Medicare penalties drop for high hospitalizations, but 2,300 benefits remain

The federal government has relaxed its annual penalty for hospitals with expected readmission rates in recognition of the havoc the Covid-19 pandemic has wreaked, resulting in the lightest penalty since 2014.

The Hospital Readmission Reduction Program has been a mainstay of Medicare’s hospital payment system since its inception in 2012. Created by the Affordable Care Act, the program evaluates the frequency with which most hospitals return Medicare patients within 30 days and lowers future payments to hospitals. had a greater-than-expected rate of return. Hospitals can lose up to 3% of each Medicare payment for a year.

The pandemic has thrown hospitals into disarray, flooding them with Covid patients and forcing many to postpone elective surgeries for months. While the Centers for Medicare and Medicaid Services evaluated the previous three years of hospital readmissions, as it does annually, the government decided to skip the first half of 2020 because of the pandemic chaos. CMS also excluded from its calculations Medicare patients who developed pneumonia over a three-year period due to difficulty distinguishing them from Covid patients.

Akin Demehin, senior director of quality and patient safety policy at the American Hospital Association, said the changes were warranted. “The Covid pandemic has done a really unprecedented amount for hospital patterns of care,” he said.

After making these changes, CMS evaluated 2½-year readmission cases for Medicare patients who had heart failure, heart attack, chronic obstructive pulmonary disease, coronary artery bypass grafts, and knee and hip replacements. As a result of its analysis, CMS penalized 2,273 hospitals, the fewest since the fiscal year that ended in September 2014, a KHN analysis found.

The average payment decline was 0.43%, the lowest since 2014. The reductions will be applied to every Medicare payment from Oct. 1 through next September and will cost $320 million over that 12-month period.

Some hospitals will see their fines significantly reduced compared to last year. The penalty for St. Mary’s Hospital in Athens, Georgia dropped from 2.54% to 0.06%. St. Joseph East in Lexington, Kentucky, received the highest 3% penalty last year; It will lose 0.78% from October 1. Hunterdon Medical Center in Flemington, New Jersey, saw the penalty drop from 2.29% to 0.12%.

To limit fines, many hospitals in recent years have introduced new strategies to deter former patients from return visits. Dr. Robert Coates, interim chief medical officer of Hunterdon Health, owner of Hunterdon Medical Center, said in a statement that the hospital has developed a system to identify patients who come to the emergency room within 30 days of a hospital stay. Instead of readmitting them, Hunterdon helps them set up next-day appointments to monitor their health at the doctor’s office or at home. Hunterdon also calls all discharged patients within a week of leaving the hospital to make sure they filled their prescriptions and had a follow-up visit with a physician.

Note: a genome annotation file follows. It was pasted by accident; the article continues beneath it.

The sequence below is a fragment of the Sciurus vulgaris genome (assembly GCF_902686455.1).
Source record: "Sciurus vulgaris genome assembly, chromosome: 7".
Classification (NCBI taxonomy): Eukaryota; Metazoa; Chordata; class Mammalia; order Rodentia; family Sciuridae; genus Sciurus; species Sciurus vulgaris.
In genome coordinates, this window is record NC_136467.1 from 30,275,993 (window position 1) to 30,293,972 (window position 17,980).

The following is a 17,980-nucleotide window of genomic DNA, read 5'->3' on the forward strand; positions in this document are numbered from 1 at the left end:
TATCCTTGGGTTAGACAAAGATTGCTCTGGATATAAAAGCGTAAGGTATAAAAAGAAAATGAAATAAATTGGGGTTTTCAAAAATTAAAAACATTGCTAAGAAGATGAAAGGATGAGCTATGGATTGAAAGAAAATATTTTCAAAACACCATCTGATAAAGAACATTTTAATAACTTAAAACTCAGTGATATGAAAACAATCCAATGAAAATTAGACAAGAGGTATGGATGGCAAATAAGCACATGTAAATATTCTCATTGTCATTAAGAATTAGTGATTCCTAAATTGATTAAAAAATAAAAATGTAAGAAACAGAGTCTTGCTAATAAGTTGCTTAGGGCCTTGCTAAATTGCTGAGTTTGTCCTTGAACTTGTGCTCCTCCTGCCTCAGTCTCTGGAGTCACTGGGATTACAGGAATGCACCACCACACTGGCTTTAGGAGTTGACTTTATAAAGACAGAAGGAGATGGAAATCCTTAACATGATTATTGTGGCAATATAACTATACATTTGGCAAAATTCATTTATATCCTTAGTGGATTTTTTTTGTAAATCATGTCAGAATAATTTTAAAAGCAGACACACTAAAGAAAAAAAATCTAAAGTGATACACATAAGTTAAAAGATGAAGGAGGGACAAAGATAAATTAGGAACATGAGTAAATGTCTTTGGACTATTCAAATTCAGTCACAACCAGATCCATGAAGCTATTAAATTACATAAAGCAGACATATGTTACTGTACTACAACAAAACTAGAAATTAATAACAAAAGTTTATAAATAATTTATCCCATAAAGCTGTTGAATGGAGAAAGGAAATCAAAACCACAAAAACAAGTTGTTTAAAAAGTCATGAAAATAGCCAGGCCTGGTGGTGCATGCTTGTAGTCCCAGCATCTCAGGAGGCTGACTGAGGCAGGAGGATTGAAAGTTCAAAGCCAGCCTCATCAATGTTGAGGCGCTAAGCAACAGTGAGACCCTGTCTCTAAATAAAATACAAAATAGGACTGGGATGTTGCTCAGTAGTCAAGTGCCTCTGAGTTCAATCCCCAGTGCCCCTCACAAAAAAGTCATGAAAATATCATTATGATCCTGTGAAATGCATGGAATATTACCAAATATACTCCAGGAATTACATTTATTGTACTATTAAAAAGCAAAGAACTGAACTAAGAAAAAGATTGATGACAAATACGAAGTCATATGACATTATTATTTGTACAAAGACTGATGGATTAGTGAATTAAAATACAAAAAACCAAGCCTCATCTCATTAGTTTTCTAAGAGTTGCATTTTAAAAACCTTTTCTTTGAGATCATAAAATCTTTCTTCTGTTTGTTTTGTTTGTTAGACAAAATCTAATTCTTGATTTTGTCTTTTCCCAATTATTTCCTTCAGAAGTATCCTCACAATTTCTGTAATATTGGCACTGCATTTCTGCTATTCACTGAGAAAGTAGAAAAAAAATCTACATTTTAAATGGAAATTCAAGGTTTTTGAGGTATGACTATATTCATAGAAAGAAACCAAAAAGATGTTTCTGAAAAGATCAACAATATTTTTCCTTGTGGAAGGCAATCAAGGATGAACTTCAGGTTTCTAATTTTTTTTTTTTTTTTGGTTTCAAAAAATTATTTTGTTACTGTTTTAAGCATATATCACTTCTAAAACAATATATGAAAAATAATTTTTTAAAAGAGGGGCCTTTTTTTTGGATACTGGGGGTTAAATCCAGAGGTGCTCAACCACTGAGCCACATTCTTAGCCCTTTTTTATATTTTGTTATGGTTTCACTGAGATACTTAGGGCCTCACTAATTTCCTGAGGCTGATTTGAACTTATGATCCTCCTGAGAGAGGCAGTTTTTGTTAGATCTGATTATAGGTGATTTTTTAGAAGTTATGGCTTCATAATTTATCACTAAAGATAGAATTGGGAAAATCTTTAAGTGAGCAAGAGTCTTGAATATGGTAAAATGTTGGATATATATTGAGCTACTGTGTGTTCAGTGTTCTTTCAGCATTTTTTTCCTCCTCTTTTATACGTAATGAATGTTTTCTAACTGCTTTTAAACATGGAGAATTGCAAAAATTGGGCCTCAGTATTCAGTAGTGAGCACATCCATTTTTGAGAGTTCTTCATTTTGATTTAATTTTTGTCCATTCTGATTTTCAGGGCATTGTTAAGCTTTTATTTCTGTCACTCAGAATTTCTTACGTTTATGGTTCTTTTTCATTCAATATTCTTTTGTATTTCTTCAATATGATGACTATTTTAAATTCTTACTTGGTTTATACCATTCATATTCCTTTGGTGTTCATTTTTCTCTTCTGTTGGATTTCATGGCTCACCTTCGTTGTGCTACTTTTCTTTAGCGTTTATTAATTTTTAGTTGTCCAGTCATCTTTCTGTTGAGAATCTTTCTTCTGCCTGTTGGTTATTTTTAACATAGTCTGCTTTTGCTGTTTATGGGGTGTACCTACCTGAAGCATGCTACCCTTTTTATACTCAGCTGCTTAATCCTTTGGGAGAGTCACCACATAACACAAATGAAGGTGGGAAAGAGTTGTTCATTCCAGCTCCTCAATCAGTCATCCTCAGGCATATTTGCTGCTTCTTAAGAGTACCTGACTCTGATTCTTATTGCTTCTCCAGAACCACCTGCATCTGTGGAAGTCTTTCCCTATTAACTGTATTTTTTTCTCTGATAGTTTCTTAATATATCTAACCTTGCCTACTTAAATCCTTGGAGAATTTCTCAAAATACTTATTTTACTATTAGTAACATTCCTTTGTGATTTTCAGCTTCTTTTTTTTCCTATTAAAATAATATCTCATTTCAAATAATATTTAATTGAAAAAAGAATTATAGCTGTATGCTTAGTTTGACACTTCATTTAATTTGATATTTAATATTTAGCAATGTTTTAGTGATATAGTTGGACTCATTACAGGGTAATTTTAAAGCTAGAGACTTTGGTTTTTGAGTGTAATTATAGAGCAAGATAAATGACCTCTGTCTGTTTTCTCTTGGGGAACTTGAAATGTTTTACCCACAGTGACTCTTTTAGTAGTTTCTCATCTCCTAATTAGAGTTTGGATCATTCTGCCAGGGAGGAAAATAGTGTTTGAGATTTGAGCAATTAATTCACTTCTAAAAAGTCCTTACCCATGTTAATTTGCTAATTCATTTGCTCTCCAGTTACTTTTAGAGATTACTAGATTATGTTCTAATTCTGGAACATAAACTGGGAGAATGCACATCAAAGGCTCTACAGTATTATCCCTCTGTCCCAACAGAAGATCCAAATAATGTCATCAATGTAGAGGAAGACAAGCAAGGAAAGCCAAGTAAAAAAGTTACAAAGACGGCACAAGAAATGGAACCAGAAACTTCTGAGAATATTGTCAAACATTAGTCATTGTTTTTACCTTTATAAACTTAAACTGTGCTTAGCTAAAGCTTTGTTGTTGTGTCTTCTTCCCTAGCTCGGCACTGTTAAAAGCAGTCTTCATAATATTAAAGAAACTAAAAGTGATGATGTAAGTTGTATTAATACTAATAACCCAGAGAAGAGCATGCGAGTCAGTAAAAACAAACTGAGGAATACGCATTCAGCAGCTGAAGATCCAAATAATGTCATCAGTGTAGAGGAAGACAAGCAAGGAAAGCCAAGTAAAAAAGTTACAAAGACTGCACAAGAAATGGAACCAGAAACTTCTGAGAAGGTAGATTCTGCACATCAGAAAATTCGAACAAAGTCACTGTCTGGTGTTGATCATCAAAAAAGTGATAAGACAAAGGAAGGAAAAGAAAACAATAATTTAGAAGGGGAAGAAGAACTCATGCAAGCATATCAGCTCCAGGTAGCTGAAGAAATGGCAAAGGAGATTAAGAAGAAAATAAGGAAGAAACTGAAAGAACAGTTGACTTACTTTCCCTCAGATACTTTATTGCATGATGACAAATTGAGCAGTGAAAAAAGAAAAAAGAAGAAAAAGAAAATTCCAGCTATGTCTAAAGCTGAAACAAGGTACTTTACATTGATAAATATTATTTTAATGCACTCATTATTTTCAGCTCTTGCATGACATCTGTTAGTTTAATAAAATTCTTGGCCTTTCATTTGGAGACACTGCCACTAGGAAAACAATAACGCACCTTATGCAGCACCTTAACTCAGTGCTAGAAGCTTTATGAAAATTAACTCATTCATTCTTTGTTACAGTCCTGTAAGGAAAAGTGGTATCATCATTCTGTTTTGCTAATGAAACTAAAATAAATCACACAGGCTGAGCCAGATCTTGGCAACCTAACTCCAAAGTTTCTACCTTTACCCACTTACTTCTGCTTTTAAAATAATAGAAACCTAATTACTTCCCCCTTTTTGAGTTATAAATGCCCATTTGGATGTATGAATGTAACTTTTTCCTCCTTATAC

Dr. Jessica Satterfield, director of quality and clinical excellence at St. Mary’s Health Care System, which operates St. Mary’s Hospital, said in a statement that the hospital identified patients at risk of readmission when they were first admitted and focused on ensuring that . Their medications were correct and they had follow-up visits. “We are proud that our efforts are paying off in the form of greatly reduced fines but, more importantly, as a reflection of the exceptional care our staff and medical staff provide to our patients,” Satterfield said.

St. Joseph East did not respond to emails seeking comment.

Despite the changes, 43% of the country’s 5,236 hospitals have been penalized. Of those unconvicted, all but 770 were automatically exonerated. The 2,193 exempt hospitals include those specializing in children, psychiatric patients or veterans. Rehabilitation and long-term care hospitals are also excluded from the program, as are critical access hospitals, which Medicare pays separately to help stay open in areas where there are no other hospitals. The government also exempted Maryland hospitals because that state has a special payment arrangement with Medicare 75% of hospitals evaluated by Medicare were penalized.

For the fiscal year that began this month, Medicare cited the pandemic in giving hospitals a reprieve from its other major quality-focused effort that assesses penalties: the Hospital-Acquired Condition Reduction Program. It reduces Medicare payments by 1% to the quartile of general hospitals with the highest rates of infections and other potentially preventable patient injuries. For the previous fiscal year, CMS penalized 764 hospitals under that program. Those fines — which will cost hospitals an estimated $350 million this year — will resume next fiscal year, to better treat Covid patients. CMS will also revise the readmission penalty program to distinguish pneumonia patients from Covid patients.

“Covid is a tremendously disruptive force for all aspects of health care, certainly CMS’s quality measurement program,” Demehin said. “It’s probably going to be a turbulent couple of years for the readmission penalty.”

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